Subtitles have shadows when using Burn In

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mjp81
Posts: 16
Joined: Sat Nov 03, 2018 8:25 pm

Subtitles have shadows when using Burn In

Post by mjp81 »

Description of problem or question:
I am trying to import Foreign Only subtitles and burn them in, however this creates a shadow font that I can't change. Deselecting Burn In keeps the font in original format without the shadow, but I want to be able to burn them in permanently without modification.

HandBrake version (e.g., 1.0.0):
HandBrake version 1.3.1, recently updated from 1.1.2, did not solve problem.

Operating system and version (e.g., Ubuntu 16.04 LTS, macOS 10.13 High Sierra, Windows 10 Creators Update):
Windows 10 Pro 64-bit

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mjp81
Posts: 16
Joined: Sat Nov 03, 2018 8:25 pm

Re: Subtitles have shadows when using Burn In

Post by mjp81 »

Really would like some help on this problem. I provided everything required.
Woodstock
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Re: Subtitles have shadows when using Burn In

Post by Woodstock »

You're comparing renders, not "original format", because SRT subtitles do not have font selection. The "original format" in the VOB you downloaded was probably standard DVD VOBSUB graphics, where the font size, color, and position were selected by the disk authors. SRT can be rendered however the player wants.
mduell
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Re: Subtitles have shadows when using Burn In

Post by mduell »

Code: Select all

[18:27:00]  * subtitle track 1, English [SRT] (track 0, id 0xff000000, Text) -> Render/Burn-in, offset: 0, charset: UTF-8
  
[18:37:55] [ass] fontselect: (sans-serif, 400, 0) -> ArialMT, 0, ArialMT
Specify and provide a different font that you'd prefer. May need to convert the subs to SSA/ASS for this.

Or don't burn in the subs, and leave the font selection to your playback device.

Dropshadows are popular for subs because they make it easy to see the text across a variety of background colors and patterns.
mjp81
Posts: 16
Joined: Sat Nov 03, 2018 8:25 pm

Re: Subtitles have shadows when using Burn In

Post by mjp81 »

That's all well and good, thanks for the explanations, but HOW do I choose a different fond or render for SRT subtitles? Is there a menu within Handbrake?
mduell
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Re: Subtitles have shadows when using Burn In

Post by mduell »

Convert the subs to SSA/ASS in a sub editor of your choice and specify a font there, then mux back in to your source.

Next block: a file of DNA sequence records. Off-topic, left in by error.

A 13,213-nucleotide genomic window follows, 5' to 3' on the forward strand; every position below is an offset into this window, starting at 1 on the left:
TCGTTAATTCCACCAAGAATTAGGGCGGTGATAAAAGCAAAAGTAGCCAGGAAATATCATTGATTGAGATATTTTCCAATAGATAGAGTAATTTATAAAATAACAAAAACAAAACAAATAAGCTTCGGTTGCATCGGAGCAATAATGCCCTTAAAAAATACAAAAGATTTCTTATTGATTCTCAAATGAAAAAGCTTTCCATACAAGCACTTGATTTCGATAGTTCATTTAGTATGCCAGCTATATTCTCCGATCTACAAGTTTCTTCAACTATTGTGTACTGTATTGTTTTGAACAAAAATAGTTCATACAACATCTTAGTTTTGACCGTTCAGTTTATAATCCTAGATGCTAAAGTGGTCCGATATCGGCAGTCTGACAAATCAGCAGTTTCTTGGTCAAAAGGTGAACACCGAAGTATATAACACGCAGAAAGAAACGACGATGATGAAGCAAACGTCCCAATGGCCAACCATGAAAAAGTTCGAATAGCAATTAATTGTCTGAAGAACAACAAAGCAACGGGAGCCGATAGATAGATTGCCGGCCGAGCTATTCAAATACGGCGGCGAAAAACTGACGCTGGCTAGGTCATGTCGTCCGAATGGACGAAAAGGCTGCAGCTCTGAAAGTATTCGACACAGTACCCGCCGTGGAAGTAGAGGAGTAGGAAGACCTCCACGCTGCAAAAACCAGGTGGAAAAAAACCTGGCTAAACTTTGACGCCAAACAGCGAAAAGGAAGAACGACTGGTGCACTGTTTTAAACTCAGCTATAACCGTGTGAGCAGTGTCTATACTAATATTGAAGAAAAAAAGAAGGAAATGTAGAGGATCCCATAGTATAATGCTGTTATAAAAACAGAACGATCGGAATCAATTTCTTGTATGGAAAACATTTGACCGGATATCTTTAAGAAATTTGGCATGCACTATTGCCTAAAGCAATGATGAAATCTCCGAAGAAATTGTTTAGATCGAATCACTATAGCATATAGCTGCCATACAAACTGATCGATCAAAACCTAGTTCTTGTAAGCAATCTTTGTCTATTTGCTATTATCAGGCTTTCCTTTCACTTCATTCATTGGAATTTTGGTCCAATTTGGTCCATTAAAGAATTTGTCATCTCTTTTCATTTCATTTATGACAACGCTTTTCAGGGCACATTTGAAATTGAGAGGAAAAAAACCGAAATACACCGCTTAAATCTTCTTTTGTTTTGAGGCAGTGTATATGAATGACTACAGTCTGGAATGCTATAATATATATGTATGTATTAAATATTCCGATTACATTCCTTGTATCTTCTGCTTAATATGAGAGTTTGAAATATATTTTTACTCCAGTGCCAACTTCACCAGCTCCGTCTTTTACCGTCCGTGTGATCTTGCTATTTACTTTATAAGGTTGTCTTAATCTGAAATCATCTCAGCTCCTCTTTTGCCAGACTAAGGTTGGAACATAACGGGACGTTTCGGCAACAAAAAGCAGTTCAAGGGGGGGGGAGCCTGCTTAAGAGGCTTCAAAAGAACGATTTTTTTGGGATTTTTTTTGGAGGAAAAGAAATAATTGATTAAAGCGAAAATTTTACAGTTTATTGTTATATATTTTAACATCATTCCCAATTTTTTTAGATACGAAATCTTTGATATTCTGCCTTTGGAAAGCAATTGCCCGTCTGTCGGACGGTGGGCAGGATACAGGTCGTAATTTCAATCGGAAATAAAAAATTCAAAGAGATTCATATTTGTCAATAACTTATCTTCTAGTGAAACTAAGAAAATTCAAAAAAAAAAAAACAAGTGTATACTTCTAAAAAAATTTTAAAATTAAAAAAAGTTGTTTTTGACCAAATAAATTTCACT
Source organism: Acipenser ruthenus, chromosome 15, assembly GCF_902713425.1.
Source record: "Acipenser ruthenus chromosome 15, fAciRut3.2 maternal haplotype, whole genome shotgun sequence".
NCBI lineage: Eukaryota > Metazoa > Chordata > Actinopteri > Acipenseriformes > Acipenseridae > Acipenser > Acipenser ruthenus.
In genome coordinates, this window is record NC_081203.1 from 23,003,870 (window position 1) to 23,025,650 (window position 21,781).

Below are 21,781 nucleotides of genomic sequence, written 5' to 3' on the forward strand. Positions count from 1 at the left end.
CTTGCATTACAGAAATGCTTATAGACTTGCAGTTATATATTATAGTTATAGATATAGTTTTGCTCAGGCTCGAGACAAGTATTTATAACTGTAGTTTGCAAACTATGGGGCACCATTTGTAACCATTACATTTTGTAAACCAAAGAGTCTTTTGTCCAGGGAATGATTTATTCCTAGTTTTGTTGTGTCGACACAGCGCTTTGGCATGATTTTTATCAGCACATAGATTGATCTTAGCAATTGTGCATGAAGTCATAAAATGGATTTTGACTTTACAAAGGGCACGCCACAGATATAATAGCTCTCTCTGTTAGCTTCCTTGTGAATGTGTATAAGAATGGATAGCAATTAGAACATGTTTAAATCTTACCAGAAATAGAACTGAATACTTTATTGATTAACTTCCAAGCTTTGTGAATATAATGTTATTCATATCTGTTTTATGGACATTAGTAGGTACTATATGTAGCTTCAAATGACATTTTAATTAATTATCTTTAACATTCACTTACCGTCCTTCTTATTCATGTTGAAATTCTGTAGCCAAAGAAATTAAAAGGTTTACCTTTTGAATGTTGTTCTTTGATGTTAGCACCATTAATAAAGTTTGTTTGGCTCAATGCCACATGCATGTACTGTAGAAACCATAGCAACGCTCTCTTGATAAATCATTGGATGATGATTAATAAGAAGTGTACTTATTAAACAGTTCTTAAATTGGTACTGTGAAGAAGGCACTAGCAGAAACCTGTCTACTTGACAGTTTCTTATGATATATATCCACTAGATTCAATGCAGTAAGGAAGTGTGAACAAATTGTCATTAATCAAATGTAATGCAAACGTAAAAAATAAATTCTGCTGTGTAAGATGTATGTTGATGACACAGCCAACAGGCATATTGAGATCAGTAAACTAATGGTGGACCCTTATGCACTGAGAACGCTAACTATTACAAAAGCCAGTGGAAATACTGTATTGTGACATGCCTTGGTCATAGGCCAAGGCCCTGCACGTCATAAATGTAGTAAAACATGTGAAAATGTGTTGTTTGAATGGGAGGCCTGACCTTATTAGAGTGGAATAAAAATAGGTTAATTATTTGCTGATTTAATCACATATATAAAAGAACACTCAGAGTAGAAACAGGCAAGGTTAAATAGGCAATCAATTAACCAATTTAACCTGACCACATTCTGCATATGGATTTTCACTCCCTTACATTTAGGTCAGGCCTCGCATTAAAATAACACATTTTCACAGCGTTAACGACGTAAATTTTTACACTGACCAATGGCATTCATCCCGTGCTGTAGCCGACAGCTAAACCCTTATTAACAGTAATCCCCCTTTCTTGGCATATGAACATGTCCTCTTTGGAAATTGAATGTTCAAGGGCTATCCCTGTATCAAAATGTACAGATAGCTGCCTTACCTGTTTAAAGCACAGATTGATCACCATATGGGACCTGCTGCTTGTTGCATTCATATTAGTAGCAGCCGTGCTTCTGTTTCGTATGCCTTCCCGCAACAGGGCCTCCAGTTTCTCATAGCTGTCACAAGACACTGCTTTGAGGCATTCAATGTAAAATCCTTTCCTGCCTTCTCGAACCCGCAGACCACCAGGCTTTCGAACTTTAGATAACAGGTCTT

HB largely assumes your input contains what you want and just needs transcoding, it's not trying to be an editor for all streams.
mjp81
Posts: 16
Joined: Sat Nov 03, 2018 8:25 pm

Re: Subtitles have shadows when using Burn In

Post by mjp81 »

I don't know which sub editors are good ones, and what do you mean mux back into the source?

To quote Steve Carell, why don't you explain this to me like I'm five?
Woodstock
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Re: Subtitles have shadows when using Burn In

Post by Woodstock »

"Explain this to me like I'm five" is hard to do, since you have to be willing to learn a substantial amount of stuff to deal with text-based subtitles "just the way I want them". You can do amazing things with SSA subtitles and fonts... and you'll spend a lot of time learning how to do it.

"Mux back into the source" means to use a program like mkvmerge to combine all the individual tracks (video, audio, subtitle) into one coherent file that can be played or encoded.

If you want to have control over the fonts and such used for the subtitles, you need to use SSA (also known as ASS) subtitles, which can have that information in them, plus any special fonts you want to use, included in the source file itself. If you're using the "subtitles from file" option on handbrake, any fonts NOT native to your operating system will not come out exactly as you want them.

Handbrake does not allow you to select the font with "just" SRT files, but it will allow SRT files to include SSA-style font information, subject to the restriction that the fonts you chose have to be on your system already.

And you still need that pesky subtitle editor to make sure the subtitle file is in a usable format.

Oh, by the way - Like mduell says, the shadow is an attempt to make sure the subtitle can be read over similarly-colored backgrounds. People creating SSA subtitles will change fonts and subtitle position (SRT can't do that well) to make better readability possible, but most often they still use shadows.
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